Patrick L. Gilger, SJ, writes on Pope Francis in The Washington Post’s On Faith.
He acknowledges the need for questions about actual change that Pope Francis will ultimately invoke (citing Mary E. Hunt’s Religion Dispatches article, and John L. Allen at NCR). But he wishes to make another point:
I want to be clear here: it’s not that these are irrelevant questions, or that they’re somehow inappropriate to ask in the context of an interview with Holy Father. And it’s not that this essay will prove that I have remained clean of some dirty mistake I am accusing Hunt or Allen of making. That is not it. It’s the fact that when Francis says of himself: “I am a sinner,” well, it changes pretty much everything. If we will let it.
The literally heart-breaking experience. This is the reason Pope Francis calls himself a sinner. It is the reason he speaks so relentlessly about mercy. It is because he knows what all women and men who live deeply an Ignatian life know, that God’s mercy reframes our interpretation of everything, institutions included. It does so because, having understood the joy of being wrong, we have learned to hold our own plans loosely so as to be better lead by God. This is what St. Ignatius means by another of his famous spiritual terms, “indifference,” he means the ability to be lead by God into the previously unimaginable. The ability to do a new thing. The ability to let mercy be more fundamental than any plans or theo-political categories….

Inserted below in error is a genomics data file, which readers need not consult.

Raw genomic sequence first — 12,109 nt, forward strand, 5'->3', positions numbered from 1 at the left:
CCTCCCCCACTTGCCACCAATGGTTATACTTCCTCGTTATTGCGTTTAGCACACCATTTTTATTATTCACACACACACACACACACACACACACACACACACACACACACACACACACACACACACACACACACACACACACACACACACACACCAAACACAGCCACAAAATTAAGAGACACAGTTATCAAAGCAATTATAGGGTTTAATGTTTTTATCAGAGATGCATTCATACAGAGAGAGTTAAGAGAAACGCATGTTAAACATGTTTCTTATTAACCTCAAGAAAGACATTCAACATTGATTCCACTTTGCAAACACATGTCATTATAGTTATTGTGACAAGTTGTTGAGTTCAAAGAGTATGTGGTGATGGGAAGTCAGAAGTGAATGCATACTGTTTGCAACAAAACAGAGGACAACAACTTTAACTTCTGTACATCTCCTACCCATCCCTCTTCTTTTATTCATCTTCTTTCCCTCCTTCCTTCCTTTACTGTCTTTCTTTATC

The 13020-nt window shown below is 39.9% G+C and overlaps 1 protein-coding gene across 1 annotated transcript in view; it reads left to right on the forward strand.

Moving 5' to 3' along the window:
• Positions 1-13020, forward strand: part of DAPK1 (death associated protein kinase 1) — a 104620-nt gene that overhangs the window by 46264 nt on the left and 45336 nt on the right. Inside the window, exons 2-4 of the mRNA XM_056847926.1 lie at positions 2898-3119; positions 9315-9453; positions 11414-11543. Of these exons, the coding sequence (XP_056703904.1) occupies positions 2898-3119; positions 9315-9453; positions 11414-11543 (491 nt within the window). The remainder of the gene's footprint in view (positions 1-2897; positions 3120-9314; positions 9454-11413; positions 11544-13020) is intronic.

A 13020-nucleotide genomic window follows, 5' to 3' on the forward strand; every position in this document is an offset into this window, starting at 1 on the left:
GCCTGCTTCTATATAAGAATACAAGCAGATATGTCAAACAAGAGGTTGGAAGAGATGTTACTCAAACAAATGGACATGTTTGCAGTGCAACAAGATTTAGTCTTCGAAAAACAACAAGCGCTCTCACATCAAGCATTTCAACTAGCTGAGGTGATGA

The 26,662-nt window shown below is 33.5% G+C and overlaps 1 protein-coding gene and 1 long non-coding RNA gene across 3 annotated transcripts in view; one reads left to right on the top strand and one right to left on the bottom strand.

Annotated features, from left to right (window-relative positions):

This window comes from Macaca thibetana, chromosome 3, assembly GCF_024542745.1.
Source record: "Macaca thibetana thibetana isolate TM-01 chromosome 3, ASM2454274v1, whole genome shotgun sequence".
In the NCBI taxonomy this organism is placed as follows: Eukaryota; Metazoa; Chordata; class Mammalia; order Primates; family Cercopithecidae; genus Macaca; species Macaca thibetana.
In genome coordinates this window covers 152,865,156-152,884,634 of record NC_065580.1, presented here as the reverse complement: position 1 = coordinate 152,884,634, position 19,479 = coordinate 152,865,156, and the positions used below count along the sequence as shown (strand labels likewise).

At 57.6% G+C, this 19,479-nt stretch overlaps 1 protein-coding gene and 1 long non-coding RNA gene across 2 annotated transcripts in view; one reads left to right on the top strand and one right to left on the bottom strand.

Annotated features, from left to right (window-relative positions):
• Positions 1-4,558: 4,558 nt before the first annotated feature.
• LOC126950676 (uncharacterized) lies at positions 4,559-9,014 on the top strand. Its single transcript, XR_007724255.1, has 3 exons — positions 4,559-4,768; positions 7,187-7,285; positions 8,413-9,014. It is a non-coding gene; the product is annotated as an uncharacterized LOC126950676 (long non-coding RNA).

All this to say that Pope Francis is simply not playing by the rules of the game as we know them. He’s not keeping score, not tallying up points on one side or another of a Vatican 2 “continuity vs. discontinuity” argument. Neither does he have some secret plan to reform doctrine (or to pacify the prophets among us with his charm). He simply doesn’t care about any of that. He only cares about proclaiming God’s merciful love for sinners, and letting everything else – everything – follow from that. This is how he is cutting the Gordian knot of our furiously divided theo-political discourse.
It sounds naive, doesn’t it, laid out like this. And it would be – if it wasn’t working. If there weren’t so many signs that the mercy and indifference of Pope Francis is actually helping us to stop believing that we already have all the answers, already know the plan that would save the church, this world, ourselves, if only others would do what we know to be right.
PS: Worth also re-mentioning Michelle Boorstein’s article discussed on The Cafe this past Saturday.